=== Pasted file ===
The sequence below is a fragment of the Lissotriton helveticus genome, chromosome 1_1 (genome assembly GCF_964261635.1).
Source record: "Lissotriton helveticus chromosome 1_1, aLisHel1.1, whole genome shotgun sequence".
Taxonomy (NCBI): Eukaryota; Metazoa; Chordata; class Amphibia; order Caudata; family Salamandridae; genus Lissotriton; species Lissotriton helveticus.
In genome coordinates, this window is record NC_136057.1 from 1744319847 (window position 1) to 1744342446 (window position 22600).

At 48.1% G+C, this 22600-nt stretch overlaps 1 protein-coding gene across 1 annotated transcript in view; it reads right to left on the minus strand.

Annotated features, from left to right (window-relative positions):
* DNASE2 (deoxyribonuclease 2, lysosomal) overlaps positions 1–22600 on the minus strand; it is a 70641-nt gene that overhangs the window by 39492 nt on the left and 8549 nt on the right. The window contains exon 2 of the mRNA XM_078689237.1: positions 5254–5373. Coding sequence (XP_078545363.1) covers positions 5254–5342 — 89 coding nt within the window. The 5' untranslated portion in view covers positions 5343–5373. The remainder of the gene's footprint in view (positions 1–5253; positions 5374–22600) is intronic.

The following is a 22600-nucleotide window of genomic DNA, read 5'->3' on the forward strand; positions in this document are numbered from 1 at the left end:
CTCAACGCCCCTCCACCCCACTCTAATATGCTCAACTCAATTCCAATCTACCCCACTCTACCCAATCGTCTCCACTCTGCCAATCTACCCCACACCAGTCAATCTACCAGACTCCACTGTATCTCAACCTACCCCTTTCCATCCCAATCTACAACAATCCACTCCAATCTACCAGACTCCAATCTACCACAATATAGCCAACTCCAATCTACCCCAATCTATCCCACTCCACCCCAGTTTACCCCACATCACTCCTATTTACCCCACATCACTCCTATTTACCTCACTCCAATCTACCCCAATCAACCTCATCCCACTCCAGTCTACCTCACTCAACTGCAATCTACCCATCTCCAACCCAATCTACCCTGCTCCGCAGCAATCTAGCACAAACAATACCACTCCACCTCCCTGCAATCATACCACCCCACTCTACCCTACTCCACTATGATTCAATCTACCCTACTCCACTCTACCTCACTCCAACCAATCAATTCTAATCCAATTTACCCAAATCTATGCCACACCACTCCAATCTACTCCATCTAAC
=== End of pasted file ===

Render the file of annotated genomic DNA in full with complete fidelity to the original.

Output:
The sequence below is a fragment of the Lissotriton helveticus genome, chromosome 1_1 (genome assembly GCF_964261635.1).
Source record: "Lissotriton helveticus chromosome 1_1, aLisHel1.1, whole genome shotgun sequence".
Taxonomy (NCBI): Eukaryota; Metazoa; Chordata; class Amphibia; order Caudata; family Salamandridae; genus Lissotriton; species Lissotriton helveticus.
In genome coordinates, this window is record NC_136057.1 from 1744319847 (window position 1) to 1744342446 (window position 22600).

At 48.1% G+C, this 22600-nt stretch overlaps 1 protein-coding gene across 1 annotated transcript in view; it reads right to left on the minus strand.

Annotated features, from left to right (window-relative positions):
* DNASE2 (deoxyribonuclease 2, lysosomal) overlaps positions 1–22600 on the minus strand; it is a 70641-nt gene that overhangs the window by 39492 nt on the left and 8549 nt on the right. The window contains exon 2 of the mRNA XM_078689237.1: positions 5254–5373. Coding sequence (XP_078545363.1) covers positions 5254–5342 — 89 coding nt within the window. The 5' untranslated portion in view covers positions 5343–5373. The remainder of the gene's footprint in view (positions 1–5253; positions 5374–22600) is intronic.

The following is a 22600-nucleotide window of genomic DNA, read 5'->3' on the forward strand; positions in this document are numbered from 1 at the left end:
CTCAACGCCCCTCCACCCCACTCTAATATGCTCAACTCAATTCCAATCTACCCCACTCTACCCAATCGTCTCCACTCTGCCAATCTACCCCACACCAGTCAATCTACCAGACTCCACTGTATCTCAACCTACCCCTTTCCATCCCAATCTACAACAATCCACTCCAATCTACCAGACTCCAATCTACCACAATATAGCCAACTCCAATCTACCCCAATCTATCCCACTCCACCCCAGTTTACCCCACATCACTCCTATTTACCCCACATCACTCCTATTTACCTCACTCCAATCTACCCCAATCAACCTCATCCCACTCCAGTCTACCTCACTCAACTGCAATCTACCCATCTCCAACCCAATCTACCCTGCTCCGCAGCAATCTAGCACAAACAATACCACTCCACCTCCCTGCAATCATACCACCCCACTCTACCCTACTCCACTATGATTCAATCTACCCTACTCCACTCTACCTCACTCCAACCAATCAATTCTAATCCAATTTACCCAAATCTATGCCACACCACTCCAATCTACTCCATCTAAC